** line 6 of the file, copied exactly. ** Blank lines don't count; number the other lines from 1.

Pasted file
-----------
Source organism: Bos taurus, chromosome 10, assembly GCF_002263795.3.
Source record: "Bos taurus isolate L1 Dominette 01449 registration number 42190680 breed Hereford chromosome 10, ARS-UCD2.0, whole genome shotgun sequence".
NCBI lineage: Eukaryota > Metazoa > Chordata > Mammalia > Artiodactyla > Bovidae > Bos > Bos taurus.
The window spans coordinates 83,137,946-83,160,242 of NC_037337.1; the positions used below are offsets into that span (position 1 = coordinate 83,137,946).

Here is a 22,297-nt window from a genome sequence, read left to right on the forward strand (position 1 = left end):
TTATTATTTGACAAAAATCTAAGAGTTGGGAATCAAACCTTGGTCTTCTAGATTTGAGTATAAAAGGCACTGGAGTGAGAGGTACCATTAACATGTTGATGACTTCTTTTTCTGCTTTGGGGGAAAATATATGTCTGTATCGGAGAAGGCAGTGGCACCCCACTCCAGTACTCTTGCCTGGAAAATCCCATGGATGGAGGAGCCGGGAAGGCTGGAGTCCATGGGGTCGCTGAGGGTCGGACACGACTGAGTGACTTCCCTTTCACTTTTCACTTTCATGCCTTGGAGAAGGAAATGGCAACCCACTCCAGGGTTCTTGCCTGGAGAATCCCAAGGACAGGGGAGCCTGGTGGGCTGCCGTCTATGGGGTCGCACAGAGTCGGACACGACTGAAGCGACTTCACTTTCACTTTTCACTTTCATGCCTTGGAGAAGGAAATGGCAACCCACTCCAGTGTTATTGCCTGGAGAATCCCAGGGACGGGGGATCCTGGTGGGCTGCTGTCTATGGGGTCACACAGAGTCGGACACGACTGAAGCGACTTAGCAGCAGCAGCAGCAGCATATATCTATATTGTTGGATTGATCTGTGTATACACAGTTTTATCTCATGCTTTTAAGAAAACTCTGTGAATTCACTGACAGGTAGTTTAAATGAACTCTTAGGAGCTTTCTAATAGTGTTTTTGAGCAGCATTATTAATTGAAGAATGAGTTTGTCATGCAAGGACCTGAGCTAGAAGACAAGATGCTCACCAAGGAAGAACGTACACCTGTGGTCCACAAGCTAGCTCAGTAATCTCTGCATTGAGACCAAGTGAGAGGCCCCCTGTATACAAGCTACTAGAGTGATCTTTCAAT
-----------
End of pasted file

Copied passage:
TTATTATTTGACAAAAATCTAAGAGTTGGGAATCAAACCTTGGTCTTCTAGATTTGAGTATAAAAGGCACTGGAGTGAGAGGTACCATTAACATGTTGATGACTTCTTTTTCTGCTTTGGGGGAAAATATATGTCTGTATCGGAGAAGGCAGTGGCACCCCACTCCAGTACTCTTGCCTGGAAAATCCCATGGATGGAGGAGCCGGGAAGGCTGGAGTCCATGGGGTCGCTGAGGGTCGGACACGACTGAGTGACTTCCCTTTCACTTTTCACTTTCATGCCTTGGAGAAGGAAATGGCAACCCACTCCAGGGTTCTTGCCTGGAGAATCCCAAGGACAGGGGAGCCTGGTGGGCTGCCGTCTATGGGGTCGCACAGAGTCGGACACGACTGAAGCGACTTCACTTTCACTTTTCACTTTCATGCCTTGGAGAAGGAAATGGCAACCCACTCCAGTGTTATTGCCTGGAGAATCCCAGGGACGGGGGATCCTGGTGGGCTGCTGTCTATGGGGTCACACAGAGTCGGACACGACTGAAGCGACTTAGCAGCAGCAGCAGCAGCATATATCTATATTGTTGGATTGATCTGTGTATACACAGTTTTATCTCATGCTTTTAAGAAAACTCTGTGAATTCACTGACAGGTAGTTTAAATGAACTCTTAGGAGCTTTCTAATAGTGTTTTTGAGCAGCATTATTAATTGAAGAATGAGTTTGTCATGCAAGGACCTGAGCTAGAAGACAAGATGCTCACCAAGGAAGAACGTACACCTGTGGTCCACAAGCTAGCTCAGTAATCTCTGCATTGAGACCAAGTGAGAGGCCCCCTGTATACAAGCTACTAGAGTGATCTTTCAAT